Category Archives: Tributes

Joe Simon (1913-2011) and Ed Barreto (1954-2011).

Jerry Robinson last week, and now two more.  Wow, that smarts.

Joe Simon wearing his personal version of the American flag.

Kirby was King of comics.  Stan was the Man, and Joe Simon was comics’ beloved Uncle.

Of course, he was Marvel Comics’ first editor back in the Golden Age, back when Stan Lee was literally sweeping up and going out for bagels.  And yes, along with his partner Jack Kirby, Joe gave the world some very popular characters:  Captain America, The Boy Commandos, the Sandman…

and, you know...comics for GIRLS.

But it’s Joe’s later career that made me love him.   First off, there was this:

The Sixties and Seventies had a lot of great satire magazines on the stands.  Mad, Cracked, Trump, Humbug, Car-toons, Crazy, Not Brand Ecch!, National Lampoon…and Joe Simon’s SICK.

Sick was hard to find, but a treasure when I could snag one.  It was a typical black and white satire mag of the time, the format was identical amongst all of the different titles…but what I loved most about SICK magazine, was that it knew darn well it was an imitator of Mad Magazine, and had joyous fun with the shamelessness of it all.  Their slogan was “We’re Number Two because we don’t try so hard” and they had a mascot that was Alfred E. Neuman’s twin brother in shabbier clothes.   Damn, I loved the balls of that.

Not Alfred E. Neuman up there, and we all didn't give a damn and that's why it was funny.

And SICK gets extra points for occasionally running articles by Lenny Bruce.  How often did Mad Magazine do THAT?

But let’s talk about Simon’s masterpiece (and, no I’m not kidding).

With a cabinet made up of Hippies and “Injuns” and Black Chicks and Teen-Agers and whatever other liberal nightmare Joe Simon could dream up, PREZ was Simon’s Seventies satire genius.  It was his Little Annie Fannie, only without tits, and that meant I could read it when I was twelve years old, and that’s the age I was when it came out.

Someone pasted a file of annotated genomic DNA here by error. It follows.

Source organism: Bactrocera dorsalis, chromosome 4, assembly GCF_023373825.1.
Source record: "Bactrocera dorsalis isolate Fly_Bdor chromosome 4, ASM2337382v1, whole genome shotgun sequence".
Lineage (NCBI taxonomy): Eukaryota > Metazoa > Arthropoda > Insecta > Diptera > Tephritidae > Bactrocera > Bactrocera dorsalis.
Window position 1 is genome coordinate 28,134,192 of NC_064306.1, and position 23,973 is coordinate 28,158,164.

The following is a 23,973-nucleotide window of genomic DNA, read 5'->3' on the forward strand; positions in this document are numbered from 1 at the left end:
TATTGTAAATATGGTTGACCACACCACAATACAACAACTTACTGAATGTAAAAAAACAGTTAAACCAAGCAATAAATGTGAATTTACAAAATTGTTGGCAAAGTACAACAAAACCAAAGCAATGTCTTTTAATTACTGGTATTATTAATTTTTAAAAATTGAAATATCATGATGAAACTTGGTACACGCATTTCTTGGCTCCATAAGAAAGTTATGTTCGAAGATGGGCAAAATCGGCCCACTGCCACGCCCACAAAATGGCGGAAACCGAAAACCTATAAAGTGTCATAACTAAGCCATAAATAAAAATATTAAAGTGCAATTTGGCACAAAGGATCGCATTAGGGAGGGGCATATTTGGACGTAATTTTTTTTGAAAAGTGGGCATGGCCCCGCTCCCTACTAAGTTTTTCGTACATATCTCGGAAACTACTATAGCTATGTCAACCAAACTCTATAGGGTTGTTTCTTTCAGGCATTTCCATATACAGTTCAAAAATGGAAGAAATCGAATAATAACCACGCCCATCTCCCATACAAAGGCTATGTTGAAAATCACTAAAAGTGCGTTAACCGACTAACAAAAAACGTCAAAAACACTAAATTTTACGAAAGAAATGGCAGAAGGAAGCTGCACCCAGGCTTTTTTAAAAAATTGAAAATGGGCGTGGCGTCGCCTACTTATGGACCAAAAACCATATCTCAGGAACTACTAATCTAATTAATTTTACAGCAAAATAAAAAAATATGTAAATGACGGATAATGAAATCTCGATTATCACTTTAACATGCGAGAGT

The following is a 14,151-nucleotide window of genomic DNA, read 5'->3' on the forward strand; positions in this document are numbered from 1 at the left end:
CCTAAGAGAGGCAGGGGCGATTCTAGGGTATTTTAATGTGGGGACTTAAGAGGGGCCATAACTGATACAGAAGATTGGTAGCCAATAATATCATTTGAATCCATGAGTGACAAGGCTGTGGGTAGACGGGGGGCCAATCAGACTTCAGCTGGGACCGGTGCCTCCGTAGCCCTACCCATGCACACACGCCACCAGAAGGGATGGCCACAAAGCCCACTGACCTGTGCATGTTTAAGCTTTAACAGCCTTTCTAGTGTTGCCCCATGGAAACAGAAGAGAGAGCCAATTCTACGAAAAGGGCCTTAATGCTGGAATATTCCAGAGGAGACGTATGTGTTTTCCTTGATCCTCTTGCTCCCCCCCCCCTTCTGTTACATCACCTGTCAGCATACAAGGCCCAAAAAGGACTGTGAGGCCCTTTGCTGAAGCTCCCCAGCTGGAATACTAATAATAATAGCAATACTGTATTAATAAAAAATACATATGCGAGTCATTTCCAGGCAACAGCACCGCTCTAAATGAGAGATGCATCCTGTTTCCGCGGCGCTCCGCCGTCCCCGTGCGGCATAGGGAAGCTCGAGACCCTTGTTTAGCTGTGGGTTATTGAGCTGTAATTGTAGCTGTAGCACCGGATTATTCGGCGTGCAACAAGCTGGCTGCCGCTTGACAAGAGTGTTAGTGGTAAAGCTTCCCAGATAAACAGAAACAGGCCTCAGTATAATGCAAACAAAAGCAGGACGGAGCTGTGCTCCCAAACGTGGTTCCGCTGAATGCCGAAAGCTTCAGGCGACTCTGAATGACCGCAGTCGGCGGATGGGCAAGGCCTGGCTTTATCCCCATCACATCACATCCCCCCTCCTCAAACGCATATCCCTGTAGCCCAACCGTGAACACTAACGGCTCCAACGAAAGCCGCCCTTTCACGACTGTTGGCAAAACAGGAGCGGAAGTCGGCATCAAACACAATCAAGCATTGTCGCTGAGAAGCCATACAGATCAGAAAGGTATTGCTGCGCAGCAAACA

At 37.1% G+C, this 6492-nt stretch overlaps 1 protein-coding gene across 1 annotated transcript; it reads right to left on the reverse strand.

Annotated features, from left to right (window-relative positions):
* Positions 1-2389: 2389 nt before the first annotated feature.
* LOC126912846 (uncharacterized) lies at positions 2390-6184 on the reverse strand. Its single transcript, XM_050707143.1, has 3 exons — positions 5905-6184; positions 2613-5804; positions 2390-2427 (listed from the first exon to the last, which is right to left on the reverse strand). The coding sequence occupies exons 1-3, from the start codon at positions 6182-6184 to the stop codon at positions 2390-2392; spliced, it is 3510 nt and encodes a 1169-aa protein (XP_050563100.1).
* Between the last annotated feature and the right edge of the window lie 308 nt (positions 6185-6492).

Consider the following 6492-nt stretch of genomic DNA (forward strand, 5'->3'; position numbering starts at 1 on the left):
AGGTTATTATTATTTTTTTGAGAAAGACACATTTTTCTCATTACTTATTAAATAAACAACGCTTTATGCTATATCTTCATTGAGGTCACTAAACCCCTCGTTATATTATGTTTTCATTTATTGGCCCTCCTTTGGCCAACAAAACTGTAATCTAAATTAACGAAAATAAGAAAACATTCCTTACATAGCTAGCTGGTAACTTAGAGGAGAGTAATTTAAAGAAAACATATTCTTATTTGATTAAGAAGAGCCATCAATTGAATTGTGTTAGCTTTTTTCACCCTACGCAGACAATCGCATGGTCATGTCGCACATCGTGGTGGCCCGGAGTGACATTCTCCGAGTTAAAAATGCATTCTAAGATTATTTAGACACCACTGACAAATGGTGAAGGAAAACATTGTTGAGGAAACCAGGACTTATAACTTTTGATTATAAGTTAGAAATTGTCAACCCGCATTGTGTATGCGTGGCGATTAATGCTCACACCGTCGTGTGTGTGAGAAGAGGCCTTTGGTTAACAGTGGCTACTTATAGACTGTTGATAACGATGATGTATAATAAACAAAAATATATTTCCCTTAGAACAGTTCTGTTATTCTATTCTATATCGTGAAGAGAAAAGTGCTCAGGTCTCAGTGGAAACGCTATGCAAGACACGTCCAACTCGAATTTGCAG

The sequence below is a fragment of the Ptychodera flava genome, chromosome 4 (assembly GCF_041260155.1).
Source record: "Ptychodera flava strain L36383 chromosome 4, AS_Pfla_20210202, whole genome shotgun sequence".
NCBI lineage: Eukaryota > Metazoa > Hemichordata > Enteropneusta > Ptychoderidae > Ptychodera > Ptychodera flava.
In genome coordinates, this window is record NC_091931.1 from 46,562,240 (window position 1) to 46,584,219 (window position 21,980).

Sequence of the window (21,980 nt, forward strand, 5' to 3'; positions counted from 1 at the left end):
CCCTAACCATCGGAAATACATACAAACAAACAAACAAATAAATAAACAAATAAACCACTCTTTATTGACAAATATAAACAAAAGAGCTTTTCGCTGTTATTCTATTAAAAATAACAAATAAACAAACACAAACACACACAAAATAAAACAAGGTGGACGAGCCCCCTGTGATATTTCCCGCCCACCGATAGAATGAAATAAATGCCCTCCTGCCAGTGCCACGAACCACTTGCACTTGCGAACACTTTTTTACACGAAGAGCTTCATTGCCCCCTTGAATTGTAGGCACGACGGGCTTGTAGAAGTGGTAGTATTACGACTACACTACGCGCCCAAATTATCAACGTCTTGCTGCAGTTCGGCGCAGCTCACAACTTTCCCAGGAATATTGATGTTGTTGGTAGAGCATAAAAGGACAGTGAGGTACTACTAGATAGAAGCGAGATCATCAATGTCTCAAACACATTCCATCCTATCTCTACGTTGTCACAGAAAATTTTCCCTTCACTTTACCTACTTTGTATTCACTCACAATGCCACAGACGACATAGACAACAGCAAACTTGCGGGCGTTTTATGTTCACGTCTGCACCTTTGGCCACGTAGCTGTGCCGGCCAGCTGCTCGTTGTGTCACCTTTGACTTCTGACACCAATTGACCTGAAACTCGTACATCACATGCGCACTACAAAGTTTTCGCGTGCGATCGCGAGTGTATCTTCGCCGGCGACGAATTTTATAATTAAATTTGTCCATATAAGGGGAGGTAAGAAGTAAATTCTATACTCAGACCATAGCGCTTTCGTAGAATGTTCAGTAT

Amputee-vampires in the White House? Don't you DARE question it!

There are people who don’t get this comic book, who don’t see the raw-staring-into-the-sun glory of this utterly unfettered series, and I pity them.  Joe Simon and artist Jerry Grandenetti created in Prez, a comic where ANYTHING could happen, where suspension of disbelief was an Olympic sport.  That’s my bread and butter when I want to be entertained.  The phrase “well worn cliche” did not apply to the work of Joe Simon and bless him for that.

Jesus Christ, is there a MONKEY in there? And is the monkey going to play CHESS?!?

Add to this, The GREEN TEAM, BROTHER POWER the GEEK, The OUTSIDERS, the FIGHTING AMERICAN, The STUNTMAN, The NEWSBOY LEGION, MANHUNTER, The FLY, the Boy’s Ranch, Foxhole, Justice, and a pretty strange version of CAPTAIN MARVEL, and it adds up to a body of work to drop your jaw.

I never got to meet Joe Simon, but his daughter once emailed me that Joe had read and enjoyed an article I’d written about him.  It made me beam for a week to know he’d read it.

You literally did it all, Joe.  Built the world of comics and shaped a corner of my sky.

Thank you.


Eduardo Barreto:  The artist’s artist.

Ignore that it says "Gordon Purcell" above his head, that's Eduardo.

Eduardo Barreto was one of those guys that made other comic artists make noises when we saw his work.  It was like eating chocolate, or getting a foot rub seeing his art.  Barreto’s work was so pretty, I actually made noises.  To fandom at large, he was probably best known for his DC work on Wonder Woman, Justice League, the Teen Titans and Superman.

All of it great stuff...

But I’ll always remember Eduardo for his astoundingly beautiful 30s period work on such projects as UNION STATION and THE SHADOW STRIKES.  These stories, all taking place in a depression era alleyway populated by thugs, rats and bullets, were brought to life by Barretto’s hand with what seemed like effortless grace.

A big part of my life-long fandom of the Shadow is because of Barreto’s mind-boggling work on this book.   The attention to detail, the sense of costume, décor, body language, character, lighting, mood, brushwork.  It was magnificent to look at AND great comics to read.

The Shadow done PERFECTLY. Month after month for a few years. It was glorious.

And if you haven’t read this overlooked Ed Barreto gem:  track it down.  I promise you’ll love it.